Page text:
LSU Transportation Survey Results

Transportation Survey Results

In February 2019, Parking & Transportation Services conducted two town hall meetings and a month-long survey to begin what we hope is an ongoing conversation between us and the campus community. Our goal is to better understand your feelings about transportation to, from, and around campus. For the more than 3,300 people who participated in the survey, we appreciate your engagement with us to solve the transportation issues the entire campus community faces daily. What follows are some of the major conclusions we took away from the survey results:

UREC Bicycles


The survey showed that fewer than 5 percent of students, faculty, and staff bike to campus, but students displayed a strong interest in biking incentive programs, improved biking infrastructure, and bikeshare. In the coming weeks, one of these interests will be fulfilled when Gotcha launches the city’s and campus’ first bikeshare program. In the future, we hope to conduct a bike lane pilot study aimed at potentially establishing a new bike corridor along Dalrymple Drive to Tower Drive to South Stadium Drive. We’re working with University Recreation and Nicholson Gateway facilities to allow cyclists access to showers, so students, faculty, and staff can freshen up after their ride into campus.


Students walking across parade ground.


Walking is the second most common form of transportation used to arrive at campus. However, survey participants agreed walking to and around campus is less than optimal due to the condition of certain stretches of sidewalks, the desire for more lighting at night, and motorists ignoring traffic regulations and pedestrian rights. We agree and are actively working to repair sidewalks in disrepair, to design more intuitive walking pathways, to make the campus more accessible, and to promote our regular Lighting Walks with the campus community with the goal of continuously improving light on campus.


Parking Garage


Parking is an often-discussed and sometimes controversial aspect of campus transportation, but 73 percent of students, faculty, and staff reported they easily find parking in less than 10 minutes. A majority of participants would pay lower prices for parking farther away but still within walking distance of the campus core. The truth is, campus contains more parking spots than people parking, but many of those spots remain unused because of their perceived inconvenience. We are examining ways to improve parking on campus by approaching the situation from different angles, such as promoting other modes of sustainable transportation. For example, the cost of a $22 million parking garage for a campus with a current surplus of spots could be used instead to acquire additional mass transit vehicles and other infrastructure improvements.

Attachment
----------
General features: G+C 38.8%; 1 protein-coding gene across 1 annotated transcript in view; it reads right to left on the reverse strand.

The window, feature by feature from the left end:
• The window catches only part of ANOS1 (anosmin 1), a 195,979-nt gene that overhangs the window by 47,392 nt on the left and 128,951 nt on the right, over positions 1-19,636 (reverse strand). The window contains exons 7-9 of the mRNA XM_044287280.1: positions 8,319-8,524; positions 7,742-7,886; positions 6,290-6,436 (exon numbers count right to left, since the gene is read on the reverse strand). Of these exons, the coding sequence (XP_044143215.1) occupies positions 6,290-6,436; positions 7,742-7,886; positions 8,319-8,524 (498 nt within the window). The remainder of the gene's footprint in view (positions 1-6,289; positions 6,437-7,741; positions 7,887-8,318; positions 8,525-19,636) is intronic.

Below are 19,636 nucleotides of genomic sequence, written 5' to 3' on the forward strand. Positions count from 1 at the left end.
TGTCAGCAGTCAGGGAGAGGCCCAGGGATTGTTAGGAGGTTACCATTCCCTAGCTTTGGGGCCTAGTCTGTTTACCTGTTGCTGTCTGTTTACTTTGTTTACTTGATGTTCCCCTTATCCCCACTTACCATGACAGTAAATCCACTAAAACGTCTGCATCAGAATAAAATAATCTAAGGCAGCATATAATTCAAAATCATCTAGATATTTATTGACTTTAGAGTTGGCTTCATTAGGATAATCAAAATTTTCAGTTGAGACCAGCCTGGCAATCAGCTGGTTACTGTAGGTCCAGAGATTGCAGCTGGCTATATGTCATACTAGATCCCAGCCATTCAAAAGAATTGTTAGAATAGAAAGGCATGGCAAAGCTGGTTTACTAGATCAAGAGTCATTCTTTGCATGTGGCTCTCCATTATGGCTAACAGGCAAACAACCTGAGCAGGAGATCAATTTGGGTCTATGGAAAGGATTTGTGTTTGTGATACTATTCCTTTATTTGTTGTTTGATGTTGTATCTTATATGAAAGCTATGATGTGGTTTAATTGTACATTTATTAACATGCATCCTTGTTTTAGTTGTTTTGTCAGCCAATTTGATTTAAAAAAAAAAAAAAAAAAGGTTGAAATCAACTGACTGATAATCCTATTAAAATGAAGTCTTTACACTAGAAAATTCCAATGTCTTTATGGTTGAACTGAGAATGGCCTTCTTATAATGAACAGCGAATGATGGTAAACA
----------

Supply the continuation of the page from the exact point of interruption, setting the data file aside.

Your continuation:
Students at Tiger Trails bus stop.

Tiger Trails

The Tiger Trails bus system is a free service offered to students, faculty, and staff, yet the survey showed only 16 percent of students and 2 percent of faculty and staff take the bus. Almost a quarter of those that drive to campus do so because they feel the bus is inconvenient. However, we learned that a majority of participants would take the bus as their primary travel mode to campus if frequency of departures increased, with more real-time schedule displays. We are working to perfect the Tiger Trails transit system, from tweaking departure frequencies to reconfiguring routes for maximum efficiency, to make riding the bus as viable as commuting in a personal vehicle.


Transportation kiosk near Turead Sr Hall


Parking & Transportation Services offers a variety of services beside parking, such as door-to-door Campus Transit, ZipCar, a holiday shuttle, and battery assistance. However, survey participants felt communication aimed to create awareness about these services is lacking. While awareness of certain other amenities like Tiger Trails is high, almost half of those people don’t know where to find more information. We want the campus community to know they have an array of options for their daily commute. Therefore, we will strive to better promote these services and how they work, as well as intentionally and regularly engaging the campus community to learn how these services can better serve you.


We’re listening to our community, and we’re working every day to make our beautiful campus even better.